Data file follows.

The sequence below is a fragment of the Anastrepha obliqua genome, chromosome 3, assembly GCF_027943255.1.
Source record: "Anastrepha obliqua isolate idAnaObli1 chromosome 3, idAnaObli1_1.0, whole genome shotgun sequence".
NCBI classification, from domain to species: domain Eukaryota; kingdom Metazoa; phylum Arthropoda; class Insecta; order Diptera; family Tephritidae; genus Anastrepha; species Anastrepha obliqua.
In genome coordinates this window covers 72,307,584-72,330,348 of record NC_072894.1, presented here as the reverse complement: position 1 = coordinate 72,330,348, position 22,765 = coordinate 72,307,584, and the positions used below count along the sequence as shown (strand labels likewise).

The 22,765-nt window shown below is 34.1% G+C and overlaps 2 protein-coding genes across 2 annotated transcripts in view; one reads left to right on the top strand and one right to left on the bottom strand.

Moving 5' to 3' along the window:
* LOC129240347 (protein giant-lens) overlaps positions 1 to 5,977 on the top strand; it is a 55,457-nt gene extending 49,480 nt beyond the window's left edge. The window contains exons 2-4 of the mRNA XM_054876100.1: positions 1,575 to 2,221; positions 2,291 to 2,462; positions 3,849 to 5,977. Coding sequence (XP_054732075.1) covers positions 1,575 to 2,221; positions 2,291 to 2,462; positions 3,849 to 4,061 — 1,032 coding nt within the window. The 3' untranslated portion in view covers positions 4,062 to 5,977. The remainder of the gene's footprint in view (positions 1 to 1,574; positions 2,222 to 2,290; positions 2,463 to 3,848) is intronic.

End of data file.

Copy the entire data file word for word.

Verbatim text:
The sequence below is a fragment of the Anastrepha obliqua genome, chromosome 3, assembly GCF_027943255.1.
Source record: "Anastrepha obliqua isolate idAnaObli1 chromosome 3, idAnaObli1_1.0, whole genome shotgun sequence".
NCBI classification, from domain to species: domain Eukaryota; kingdom Metazoa; phylum Arthropoda; class Insecta; order Diptera; family Tephritidae; genus Anastrepha; species Anastrepha obliqua.
In genome coordinates this window covers 72,307,584-72,330,348 of record NC_072894.1, presented here as the reverse complement: position 1 = coordinate 72,330,348, position 22,765 = coordinate 72,307,584, and the positions used below count along the sequence as shown (strand labels likewise).

The 22,765-nt window shown below is 34.1% G+C and overlaps 2 protein-coding genes across 2 annotated transcripts in view; one reads left to right on the top strand and one right to left on the bottom strand.

Moving 5' to 3' along the window:
* LOC129240347 (protein giant-lens) overlaps positions 1 to 5,977 on the top strand; it is a 55,457-nt gene extending 49,480 nt beyond the window's left edge. The window contains exons 2-4 of the mRNA XM_054876100.1: positions 1,575 to 2,221; positions 2,291 to 2,462; positions 3,849 to 5,977. Coding sequence (XP_054732075.1) covers positions 1,575 to 2,221; positions 2,291 to 2,462; positions 3,849 to 4,061 — 1,032 coding nt within the window. The 3' untranslated portion in view covers positions 4,062 to 5,977. The remainder of the gene's footprint in view (positions 1 to 1,574; positions 2,222 to 2,290; positions 2,463 to 3,848) is intronic.